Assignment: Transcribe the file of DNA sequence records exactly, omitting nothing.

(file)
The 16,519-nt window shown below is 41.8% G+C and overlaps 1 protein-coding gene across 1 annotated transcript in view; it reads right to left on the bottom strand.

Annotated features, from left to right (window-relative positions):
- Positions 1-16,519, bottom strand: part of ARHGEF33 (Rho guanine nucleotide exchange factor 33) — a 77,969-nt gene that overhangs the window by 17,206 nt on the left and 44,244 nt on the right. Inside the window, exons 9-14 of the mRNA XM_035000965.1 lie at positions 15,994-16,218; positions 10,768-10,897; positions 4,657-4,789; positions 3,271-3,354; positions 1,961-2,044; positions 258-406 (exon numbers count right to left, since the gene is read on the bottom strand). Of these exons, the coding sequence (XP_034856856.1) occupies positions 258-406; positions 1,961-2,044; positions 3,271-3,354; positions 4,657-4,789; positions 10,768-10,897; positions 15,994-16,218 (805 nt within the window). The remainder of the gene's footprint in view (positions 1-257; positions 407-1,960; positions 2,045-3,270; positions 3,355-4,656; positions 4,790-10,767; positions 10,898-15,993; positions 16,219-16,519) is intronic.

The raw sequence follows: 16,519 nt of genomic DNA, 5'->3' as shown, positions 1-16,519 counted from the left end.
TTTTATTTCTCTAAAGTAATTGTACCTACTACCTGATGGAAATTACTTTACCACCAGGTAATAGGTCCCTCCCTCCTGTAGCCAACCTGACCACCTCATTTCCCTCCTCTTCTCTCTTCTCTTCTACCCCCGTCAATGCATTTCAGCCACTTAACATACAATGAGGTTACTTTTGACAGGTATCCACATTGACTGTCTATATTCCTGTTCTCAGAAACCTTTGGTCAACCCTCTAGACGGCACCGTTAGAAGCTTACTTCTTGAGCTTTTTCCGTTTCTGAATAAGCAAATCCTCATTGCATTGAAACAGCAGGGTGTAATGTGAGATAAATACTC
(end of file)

The 16,519-nt window shown below is 41.8% G+C and overlaps 1 protein-coding gene across 1 annotated transcript in view; it reads right to left on the bottom strand.

Annotated features, from left to right (window-relative positions):
- Positions 1-16,519, bottom strand: part of ARHGEF33 (Rho guanine nucleotide exchange factor 33) — a 77,969-nt gene that overhangs the window by 17,206 nt on the left and 44,244 nt on the right. Inside the window, exons 9-14 of the mRNA XM_035000965.1 lie at positions 15,994-16,218; positions 10,768-10,897; positions 4,657-4,789; positions 3,271-3,354; positions 1,961-2,044; positions 258-406 (exon numbers count right to left, since the gene is read on the bottom strand). Of these exons, the coding sequence (XP_034856856.1) occupies positions 258-406; positions 1,961-2,044; positions 3,271-3,354; positions 4,657-4,789; positions 10,768-10,897; positions 15,994-16,218 (805 nt within the window). The remainder of the gene's footprint in view (positions 1-257; positions 407-1,960; positions 2,045-3,270; positions 3,355-4,656; positions 4,790-10,767; positions 10,898-15,993; positions 16,219-16,519) is intronic.

The raw sequence follows: 16,519 nt of genomic DNA, 5'->3' as shown, positions 1-16,519 counted from the left end.
TTTTATTTCTCTAAAGTAATTGTACCTACTACCTGATGGAAATTACTTTACCACCAGGTAATAGGTCCCTCCCTCCTGTAGCCAACCTGACCACCTCATTTCCCTCCTCTTCTCTCTTCTCTTCTACCCCCGTCAATGCATTTCAGCCACTTAACATACAATGAGGTTACTTTTGACAGGTATCCACATTGACTGTCTATATTCCTGTTCTCAGAAACCTTTGGTCAACCCTCTAGACGGCACCGTTAGAAGCTTACTTCTTGAGCTTTTTCCGTTTCTGAATAAGCAAATCCTCATTGCATTGAAACAGCAGGGTGTAATGTGAGATAAATACTC